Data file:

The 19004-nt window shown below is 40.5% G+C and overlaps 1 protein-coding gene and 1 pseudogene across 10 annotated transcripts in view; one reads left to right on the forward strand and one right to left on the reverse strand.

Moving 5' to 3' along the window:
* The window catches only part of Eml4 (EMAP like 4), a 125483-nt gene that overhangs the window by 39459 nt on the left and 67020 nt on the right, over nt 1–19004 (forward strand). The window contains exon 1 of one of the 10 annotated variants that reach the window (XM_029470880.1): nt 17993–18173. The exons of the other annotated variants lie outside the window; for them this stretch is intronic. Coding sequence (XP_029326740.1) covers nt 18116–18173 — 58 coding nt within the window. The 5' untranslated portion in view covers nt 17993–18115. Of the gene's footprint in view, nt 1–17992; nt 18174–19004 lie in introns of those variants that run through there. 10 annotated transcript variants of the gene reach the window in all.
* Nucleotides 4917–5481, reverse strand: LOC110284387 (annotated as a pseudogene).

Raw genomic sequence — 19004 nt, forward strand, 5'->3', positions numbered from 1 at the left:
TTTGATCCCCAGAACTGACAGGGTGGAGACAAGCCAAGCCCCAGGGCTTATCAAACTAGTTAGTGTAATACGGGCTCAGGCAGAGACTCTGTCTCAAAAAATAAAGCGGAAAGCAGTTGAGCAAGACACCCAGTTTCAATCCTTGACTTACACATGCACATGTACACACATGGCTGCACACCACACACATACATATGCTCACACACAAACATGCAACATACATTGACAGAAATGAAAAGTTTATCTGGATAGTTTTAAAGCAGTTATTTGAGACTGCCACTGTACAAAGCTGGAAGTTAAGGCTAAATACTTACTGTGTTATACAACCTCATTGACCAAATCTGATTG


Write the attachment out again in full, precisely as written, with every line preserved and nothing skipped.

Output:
The 19004-nt window shown below is 40.5% G+C and overlaps 1 protein-coding gene and 1 pseudogene across 10 annotated transcripts in view; one reads left to right on the forward strand and one right to left on the reverse strand.

Moving 5' to 3' along the window:
* The window catches only part of Eml4 (EMAP like 4), a 125483-nt gene that overhangs the window by 39459 nt on the left and 67020 nt on the right, over nt 1–19004 (forward strand). The window contains exon 1 of one of the 10 annotated variants that reach the window (XM_029470880.1): nt 17993–18173. The exons of the other annotated variants lie outside the window; for them this stretch is intronic. Coding sequence (XP_029326740.1) covers nt 18116–18173 — 58 coding nt within the window. The 5' untranslated portion in view covers nt 17993–18115. Of the gene's footprint in view, nt 1–17992; nt 18174–19004 lie in introns of those variants that run through there. 10 annotated transcript variants of the gene reach the window in all.
* Nucleotides 4917–5481, reverse strand: LOC110284387 (annotated as a pseudogene).

Raw genomic sequence — 19004 nt, forward strand, 5'->3', positions numbered from 1 at the left:
TTTGATCCCCAGAACTGACAGGGTGGAGACAAGCCAAGCCCCAGGGCTTATCAAACTAGTTAGTGTAATACGGGCTCAGGCAGAGACTCTGTCTCAAAAAATAAAGCGGAAAGCAGTTGAGCAAGACACCCAGTTTCAATCCTTGACTTACACATGCACATGTACACACATGGCTGCACACCACACACATACATATGCTCACACACAAACATGCAACATACATTGACAGAAATGAAAAGTTTATCTGGATAGTTTTAAAGCAGTTATTTGAGACTGCCACTGTACAAAGCTGGAAGTTAAGGCTAAATACTTACTGTGTTATACAACCTCATTGACCAAATCTGATTG